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Apple grows to 7.9% of all mobile phones sold worldwide

post #1 of 13
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Though it only sells smartphones, Apple represents nearly 8 percent of all worldwide mobile phone sales, making it the third-largest handset maker.

Research firm Gartner on Wednesday announced its latest mobile device data for the first quarter of calendar 2012. It found that Apple's 33.1 million iPhones sold accounted for 7.9 percent of the total mobile phone market.

Gartner's data represents worldwide mobile device sales to end users, not shipments. It should be noted that the 33.1 million iPhones that Gartner says Apple sold is off by two million from the 35.1 million Apple itself reported last month.

Apple's share more than doubled from the first quarter of 2011, when the company sold 16.8 million iPhones and represented 3.9 percent of all mobile device sales, Gartner's data shows.

The first quarter of 2012 represented a major shift in the market, as Samsung overtook Nokia, which had been the market leader since 1998, to become the No. 1 mobile device company in the world. Samsung's 86.6 million units sold took 20.7 percent of the market, while Nokia was in second with 83.2 million units, or 19.8 percent share.

Gartner's research also concluded that Samsung sold the most smartphones during the quarter, with its 38 million besting the 33.1 million iPhones shipped by Apple.

Gartner


Apple's 7.9 percent share put it squarely in third place, well behind Nokia but still comfortably ahead of ZTE, which sold 17.4 million units in the quarter and took 4.2 percent of the market. In fifth was LG, which sold 14.7 million handsets for a 3.5 percent share.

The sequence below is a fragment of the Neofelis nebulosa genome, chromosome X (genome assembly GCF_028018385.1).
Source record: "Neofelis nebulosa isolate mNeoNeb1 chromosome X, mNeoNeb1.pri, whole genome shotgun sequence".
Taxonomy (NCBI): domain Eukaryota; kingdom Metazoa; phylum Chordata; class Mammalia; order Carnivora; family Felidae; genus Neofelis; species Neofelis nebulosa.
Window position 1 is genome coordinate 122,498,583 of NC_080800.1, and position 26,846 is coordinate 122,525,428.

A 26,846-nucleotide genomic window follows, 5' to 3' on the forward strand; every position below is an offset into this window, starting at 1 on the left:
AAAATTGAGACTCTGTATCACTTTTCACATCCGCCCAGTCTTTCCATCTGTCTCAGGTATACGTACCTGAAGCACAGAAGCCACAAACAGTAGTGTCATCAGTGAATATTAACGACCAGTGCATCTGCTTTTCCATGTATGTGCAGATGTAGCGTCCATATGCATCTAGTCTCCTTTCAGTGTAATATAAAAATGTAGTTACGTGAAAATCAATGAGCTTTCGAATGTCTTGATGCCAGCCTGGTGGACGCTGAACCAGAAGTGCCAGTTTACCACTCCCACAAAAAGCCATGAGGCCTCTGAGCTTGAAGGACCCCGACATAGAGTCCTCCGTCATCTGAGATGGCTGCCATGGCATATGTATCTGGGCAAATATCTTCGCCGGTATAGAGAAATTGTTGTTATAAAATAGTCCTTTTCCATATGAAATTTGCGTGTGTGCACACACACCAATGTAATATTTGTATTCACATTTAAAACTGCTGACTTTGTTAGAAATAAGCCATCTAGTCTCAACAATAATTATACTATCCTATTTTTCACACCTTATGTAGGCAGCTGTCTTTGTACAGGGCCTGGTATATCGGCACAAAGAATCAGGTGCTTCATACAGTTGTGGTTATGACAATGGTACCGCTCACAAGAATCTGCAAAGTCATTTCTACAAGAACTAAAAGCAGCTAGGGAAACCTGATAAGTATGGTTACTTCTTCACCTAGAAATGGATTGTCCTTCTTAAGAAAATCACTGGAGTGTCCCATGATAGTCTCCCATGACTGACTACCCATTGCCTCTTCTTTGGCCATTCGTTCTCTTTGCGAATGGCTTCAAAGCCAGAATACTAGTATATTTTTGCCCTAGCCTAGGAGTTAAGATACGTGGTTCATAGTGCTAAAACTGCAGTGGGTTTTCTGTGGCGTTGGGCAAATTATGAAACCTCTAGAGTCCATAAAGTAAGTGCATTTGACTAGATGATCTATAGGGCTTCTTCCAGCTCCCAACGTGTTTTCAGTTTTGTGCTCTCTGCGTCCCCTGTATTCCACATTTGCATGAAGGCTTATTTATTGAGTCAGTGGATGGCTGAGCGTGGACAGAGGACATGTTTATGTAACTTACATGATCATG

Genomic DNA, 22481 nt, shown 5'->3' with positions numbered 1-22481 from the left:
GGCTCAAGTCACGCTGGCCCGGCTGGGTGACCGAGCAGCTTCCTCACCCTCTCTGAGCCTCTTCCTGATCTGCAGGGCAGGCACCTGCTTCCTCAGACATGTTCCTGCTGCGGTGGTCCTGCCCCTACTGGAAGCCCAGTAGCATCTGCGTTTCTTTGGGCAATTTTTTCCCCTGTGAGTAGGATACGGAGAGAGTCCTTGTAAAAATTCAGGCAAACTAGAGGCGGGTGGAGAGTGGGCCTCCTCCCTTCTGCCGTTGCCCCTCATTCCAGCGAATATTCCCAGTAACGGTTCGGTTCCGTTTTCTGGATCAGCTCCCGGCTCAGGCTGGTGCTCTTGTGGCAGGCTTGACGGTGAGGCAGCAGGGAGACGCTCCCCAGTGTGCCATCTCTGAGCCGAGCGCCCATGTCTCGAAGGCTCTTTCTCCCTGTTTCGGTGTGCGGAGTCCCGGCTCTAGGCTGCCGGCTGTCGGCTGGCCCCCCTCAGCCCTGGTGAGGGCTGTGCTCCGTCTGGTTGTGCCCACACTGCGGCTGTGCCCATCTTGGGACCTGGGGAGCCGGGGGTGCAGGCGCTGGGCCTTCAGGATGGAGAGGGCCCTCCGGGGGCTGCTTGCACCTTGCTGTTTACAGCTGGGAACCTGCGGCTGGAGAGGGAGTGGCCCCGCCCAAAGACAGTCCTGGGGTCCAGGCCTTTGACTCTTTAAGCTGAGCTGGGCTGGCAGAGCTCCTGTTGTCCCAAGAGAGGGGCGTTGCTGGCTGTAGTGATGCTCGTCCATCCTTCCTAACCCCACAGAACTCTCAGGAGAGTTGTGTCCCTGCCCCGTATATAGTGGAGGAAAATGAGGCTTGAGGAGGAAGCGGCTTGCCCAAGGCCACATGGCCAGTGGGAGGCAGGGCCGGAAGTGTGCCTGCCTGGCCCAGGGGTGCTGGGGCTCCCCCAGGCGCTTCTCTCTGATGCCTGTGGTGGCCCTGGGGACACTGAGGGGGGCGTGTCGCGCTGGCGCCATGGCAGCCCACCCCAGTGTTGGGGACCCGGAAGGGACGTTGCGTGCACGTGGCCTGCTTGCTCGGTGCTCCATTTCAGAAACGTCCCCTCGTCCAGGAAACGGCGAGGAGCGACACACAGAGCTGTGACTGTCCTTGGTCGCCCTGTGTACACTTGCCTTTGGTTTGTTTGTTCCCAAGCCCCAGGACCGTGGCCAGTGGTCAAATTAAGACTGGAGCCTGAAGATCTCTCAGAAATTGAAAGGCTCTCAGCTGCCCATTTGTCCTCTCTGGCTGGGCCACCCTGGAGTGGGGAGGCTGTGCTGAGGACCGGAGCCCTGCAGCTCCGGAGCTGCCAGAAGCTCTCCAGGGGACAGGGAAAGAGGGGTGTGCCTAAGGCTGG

Huawei came in sixth in the first three months of 2012, selling 10.8 million handsets and earning a 2.6 percent slice of the market. That was enough to beat out seventh-place Research in Motion, which saw its market share fall from 3 percent in the first quarter of 2011 to just 2.4 percent in the same period in 2012, with sales of 9.9 million handsets.

Motorola came in eighth, selling 8.4 million handsets and taking a 2 percent share, while Sony Mobile Communications was close behind with 7.9 million sold and 1.9 percent of the market. Rounding out the top 10 was HTC, which sold 7.7 million devices and represented 1.8 percent of the market.

Total worldwide mobile phone sales in the first quarter of 2011 were 419.1 million units, which was a 2 percent decline from the first quarter of 2011, Gartner said. It's the first time since the second quarter of 2009 that the market saw a decline.

The biggest gainers during the first quarter were Apple, Samsung and ZTE. In addition to RIM and Nokia, Motorola, LG, and HTC all saw their share of the market shrink from the first quarter of 2011.

Unsurprisingly, market growth is being driven by smartphones. Gartner found that there were a total of 144.4 million smartphones sold to end users in the first quarter of 2012, an increase of 44.7 percent year over year.

Together, Apple and Samsung accounted for 49.3 percent of all smartphone sales worldwide, well above the 29.3 percent the two collectively represented in the first quarter of 2011.

Among smartphone operating systems, Apple's iOS saw a year-over-year increase from 16.9 percent share in the first quarter of 2011 to 22.9 percent share to kick off 2012. Android also grew share in what has become a two-horse race, and represented 56.1 percent of smartphones sold to users.

Nokia, which abandoned its own Symbian smartphone platform for Microsoft's Windows Phone, saw Symbian plummet from 27.7 percent of device sales in 2011 to just 8.6 percent in 2012. Those losses were not turned into Microsoft's gain, however, as its share of smartphone operating systems also dropped from 2.6 percent in 2011 to 1.9 percent in 2012.